Wednesday, February 27, 2013

Tuesday, February 26, 2013

ethan zuckerman

Ethan Zuckerman - Teaching New Civics In a Digital World
As the Internet shifts our concept of civic life, how can we equip citizens (especially youth) to handle digital rhetorics and publics?

About This Speaker

Ethan Zuckerman is director of the Center for Civic Media at MIT, and a principal research scientist at MIT's Media Lab. He is the Keynote Speaker for the 2013 Digital Media & Learning Conference: "Democratic Futures: Mobilizing Voices, and Remixing Youth Participation." His research focuses on the distribution of attention in mainstream and new media, the use of technology for international development, and the use of new media technologies by activists. With Rebecca MacKinnon, Ethan co-founded international blogging community Global Voices. Through Global Voices and through the Berkman Center for Internet and Society at Harvard University, where he served as a researcher and fellow for eight years, Ethan is active in efforts to promote freedom of expression and fight censorship in online spaces. You can follow his thoughts at and on Twitter at @EthanZ.


Ethan's DMLcentral post, "Is Civics in Crisis? Or Just Changing Its Shape?"

Video interview with Ethan on teaching new civics

"It's not enough to be an informed citizen; it's not enough to vote. You need to figure out how to make these arguments in a digital, public sphere. You need to figure out how to advocate...Really deep engagement is the real challenge to us as citizens: not just to engage in persuasive words, but to engage in the real debate in the participatory, public sphere." - Ethan
thin vs thick and effective vs symbolic

thin - easy to do, doesn't take much time, doesn't impose (like on fb, voting)
thick - getting involved over a period of time, plays on your ability of a creative actor, how do you want to build a movement (dream activisim) - coming out of undocumented, but does it created efficacy

so are there thin and ineffectual
are there thin and effectual (perhaps voting) 

what we're getting at is thick and effectful/impactful

thin but not impactful - share kony get it up to 180 mill views; 
thick but not impactful - people in kony community - thick for them, low impact;
but it depends on the purpose - 

thick and not impactful - occupy movement

civics and guilt often come together

Monday, February 25, 2013

Seth's Blog: Will you choose to do it live?

Seth's Blog: Will you choose to do it live?

perpetual beta, swimming in the vulnerability of context.

Saturday, February 23, 2013

stavros starvides - city based on commons


Venessa Miemis (@VenessaMiemis)
11/25/12 7:55 AM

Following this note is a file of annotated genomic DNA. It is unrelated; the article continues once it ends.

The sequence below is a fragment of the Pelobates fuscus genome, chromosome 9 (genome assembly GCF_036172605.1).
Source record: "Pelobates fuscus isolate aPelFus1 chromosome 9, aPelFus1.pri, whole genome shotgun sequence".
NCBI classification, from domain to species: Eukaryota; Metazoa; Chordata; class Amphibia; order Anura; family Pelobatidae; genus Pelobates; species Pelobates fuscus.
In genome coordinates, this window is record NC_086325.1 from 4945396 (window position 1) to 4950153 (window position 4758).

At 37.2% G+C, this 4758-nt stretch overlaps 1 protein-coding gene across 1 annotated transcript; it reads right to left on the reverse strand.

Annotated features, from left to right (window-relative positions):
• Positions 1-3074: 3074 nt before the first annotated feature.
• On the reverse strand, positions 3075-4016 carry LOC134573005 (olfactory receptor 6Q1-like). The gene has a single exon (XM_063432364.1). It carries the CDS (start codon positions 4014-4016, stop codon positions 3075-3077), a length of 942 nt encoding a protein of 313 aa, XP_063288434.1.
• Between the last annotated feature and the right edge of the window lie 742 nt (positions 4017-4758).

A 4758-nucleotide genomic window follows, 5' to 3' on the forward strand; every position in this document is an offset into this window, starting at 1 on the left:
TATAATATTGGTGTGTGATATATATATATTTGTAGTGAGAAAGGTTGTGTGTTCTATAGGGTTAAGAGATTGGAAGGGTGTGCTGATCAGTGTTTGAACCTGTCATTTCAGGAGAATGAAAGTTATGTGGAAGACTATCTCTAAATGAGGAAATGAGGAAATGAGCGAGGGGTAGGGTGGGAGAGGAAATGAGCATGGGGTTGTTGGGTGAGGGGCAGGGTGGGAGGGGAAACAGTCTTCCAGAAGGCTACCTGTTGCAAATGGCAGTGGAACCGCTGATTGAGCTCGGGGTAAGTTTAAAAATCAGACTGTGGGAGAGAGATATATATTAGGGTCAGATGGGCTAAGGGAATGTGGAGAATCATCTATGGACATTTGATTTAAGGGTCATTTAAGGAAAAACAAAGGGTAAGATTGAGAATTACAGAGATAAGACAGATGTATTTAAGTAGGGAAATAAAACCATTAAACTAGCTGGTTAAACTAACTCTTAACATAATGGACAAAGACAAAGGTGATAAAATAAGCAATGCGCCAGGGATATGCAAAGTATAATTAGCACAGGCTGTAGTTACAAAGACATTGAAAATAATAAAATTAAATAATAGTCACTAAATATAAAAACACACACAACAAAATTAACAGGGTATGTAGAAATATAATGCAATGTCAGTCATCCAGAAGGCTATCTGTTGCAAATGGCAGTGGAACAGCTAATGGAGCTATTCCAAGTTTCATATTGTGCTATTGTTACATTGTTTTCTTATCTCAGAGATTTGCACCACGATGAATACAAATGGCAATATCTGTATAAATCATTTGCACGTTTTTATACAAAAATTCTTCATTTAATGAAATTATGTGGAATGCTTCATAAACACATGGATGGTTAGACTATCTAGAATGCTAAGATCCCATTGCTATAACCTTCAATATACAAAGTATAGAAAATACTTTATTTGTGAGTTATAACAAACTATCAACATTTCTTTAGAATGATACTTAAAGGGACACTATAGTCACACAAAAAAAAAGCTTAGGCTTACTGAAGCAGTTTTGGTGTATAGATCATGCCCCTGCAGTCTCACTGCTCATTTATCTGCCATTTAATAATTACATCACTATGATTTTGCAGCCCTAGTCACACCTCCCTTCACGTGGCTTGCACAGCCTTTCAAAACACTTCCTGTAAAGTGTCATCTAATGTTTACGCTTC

RT @ehooge: Designing a city based on the Commons: pooled resources + community + #commons

oh my..
read and reread the whole thing really - i felt the urge to copy most everything.. smartest to just go to the link above..
My interest in the commons is grounded in a desire for the conditions necessary to promote social justice, sustainability, and happy lives for all. As simple as that.

One of the most important challenges we face today is, how do we move from movement to society? How do we dissolve the distinctions between inside and outside the movement and promote a social movement that addresses the real challenges that people face in reproducing their own lives? How do we recognize the real divisions of power within the “multitude” and produce new commons that seek to overcome them at different scales of social action? 

Take for example the discourse of the environmental “global commons,” or that of the oxymoron called “sustainable development,” which is an oxymoron precisely because “development” understood as capitalist growth is just the opposite of what is required by “sustainability

most important element in terms of conceptualizing the commons is the verb “to common”—the social process that creates and reproduces the commons. This verb was recently brought up by the historian Peter Linebaugh, who wrote a fantastic book on the thirteenth-century Magna Carta, in which he points to the process of commoning, explaining how the English commoners took the matter of their lives into their own hands

There is yet a third way beyond markets or states, and this is community self-management and self-government. This is another reason why it is important to keep in mind that commons, the social dimension of the shared, are constituted by the three elements mentioned before: pooled resources, community, and commoning. Hardin could develop a “tragedy of the commons” argument because in his assumption there existed neither community nor commoning as a social praxis, there were only resources subject to open access.
  • Furthermore, it is important to note that the problem of the commons cannot be simply described as a question of self-interest versus common interests. Often, the key problem is how individual interests can be articulated in such a way as to constitute common interests. 

perhaps tech placebos us into it.. just a voices like Hardin placeboes us out
common interests cannot be postulated, they can only be constructed
common interests cannot be postulated but can only be constituted through processes of commoning, and this commoning, if of any value, must overcome current material divisions within the “working class,” “proletariat,” or “multitude.” From the perspective of the commons, the wage worker is not the emancipatory subject because capitalist relations also pass through the unwaged labor, is often feminized, invisible, and so on. It is not possible to rely on any “vanguard,” for two reasons. Firstly, because capitalist measures are pervasive within the stratified global field of production, which implies that it hits everybody. Secondly, because the most “advanced” sections of the global “working class”—whether in terms of the level of their wage or in terms of the type of their labor (it does not matter if these are called immaterial workers or symbolic analysts)—can materially reproduce themselves only on the basis of their interdependence with the “less advanced” sections of the global working class.